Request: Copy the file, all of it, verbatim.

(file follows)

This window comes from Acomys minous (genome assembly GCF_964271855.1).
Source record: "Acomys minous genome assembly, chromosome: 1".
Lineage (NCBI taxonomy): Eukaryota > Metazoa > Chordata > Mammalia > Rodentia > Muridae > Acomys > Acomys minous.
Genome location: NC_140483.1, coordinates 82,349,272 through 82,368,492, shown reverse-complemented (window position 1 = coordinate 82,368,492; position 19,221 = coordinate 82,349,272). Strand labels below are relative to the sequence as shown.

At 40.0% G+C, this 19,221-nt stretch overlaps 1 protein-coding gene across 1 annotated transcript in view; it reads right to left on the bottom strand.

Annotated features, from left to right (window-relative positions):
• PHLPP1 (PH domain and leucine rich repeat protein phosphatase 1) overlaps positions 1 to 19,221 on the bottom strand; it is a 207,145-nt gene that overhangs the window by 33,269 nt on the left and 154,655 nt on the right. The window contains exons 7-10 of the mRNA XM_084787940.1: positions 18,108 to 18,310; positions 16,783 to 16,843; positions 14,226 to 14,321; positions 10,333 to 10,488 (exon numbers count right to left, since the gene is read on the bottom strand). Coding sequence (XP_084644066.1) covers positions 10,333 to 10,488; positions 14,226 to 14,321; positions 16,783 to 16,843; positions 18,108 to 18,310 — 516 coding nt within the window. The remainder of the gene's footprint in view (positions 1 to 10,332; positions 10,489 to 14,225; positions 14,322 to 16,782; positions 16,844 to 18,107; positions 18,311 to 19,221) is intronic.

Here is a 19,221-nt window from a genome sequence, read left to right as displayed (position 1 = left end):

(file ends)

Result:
This window comes from Acomys minous (genome assembly GCF_964271855.1).
Source record: "Acomys minous genome assembly, chromosome: 1".
Lineage (NCBI taxonomy): Eukaryota > Metazoa > Chordata > Mammalia > Rodentia > Muridae > Acomys > Acomys minous.
Genome location: NC_140483.1, coordinates 82,349,272 through 82,368,492, shown reverse-complemented (window position 1 = coordinate 82,368,492; position 19,221 = coordinate 82,349,272). Strand labels below are relative to the sequence as shown.

At 40.0% G+C, this 19,221-nt stretch overlaps 1 protein-coding gene across 1 annotated transcript in view; it reads right to left on the bottom strand.

Annotated features, from left to right (window-relative positions):
• PHLPP1 (PH domain and leucine rich repeat protein phosphatase 1) overlaps positions 1 to 19,221 on the bottom strand; it is a 207,145-nt gene that overhangs the window by 33,269 nt on the left and 154,655 nt on the right. The window contains exons 7-10 of the mRNA XM_084787940.1: positions 18,108 to 18,310; positions 16,783 to 16,843; positions 14,226 to 14,321; positions 10,333 to 10,488 (exon numbers count right to left, since the gene is read on the bottom strand). Coding sequence (XP_084644066.1) covers positions 10,333 to 10,488; positions 14,226 to 14,321; positions 16,783 to 16,843; positions 18,108 to 18,310 — 516 coding nt within the window. The remainder of the gene's footprint in view (positions 1 to 10,332; positions 10,489 to 14,225; positions 14,322 to 16,782; positions 16,844 to 18,107; positions 18,311 to 19,221) is intronic.

Here is a 19,221-nt window from a genome sequence, read left to right as displayed (position 1 = left end):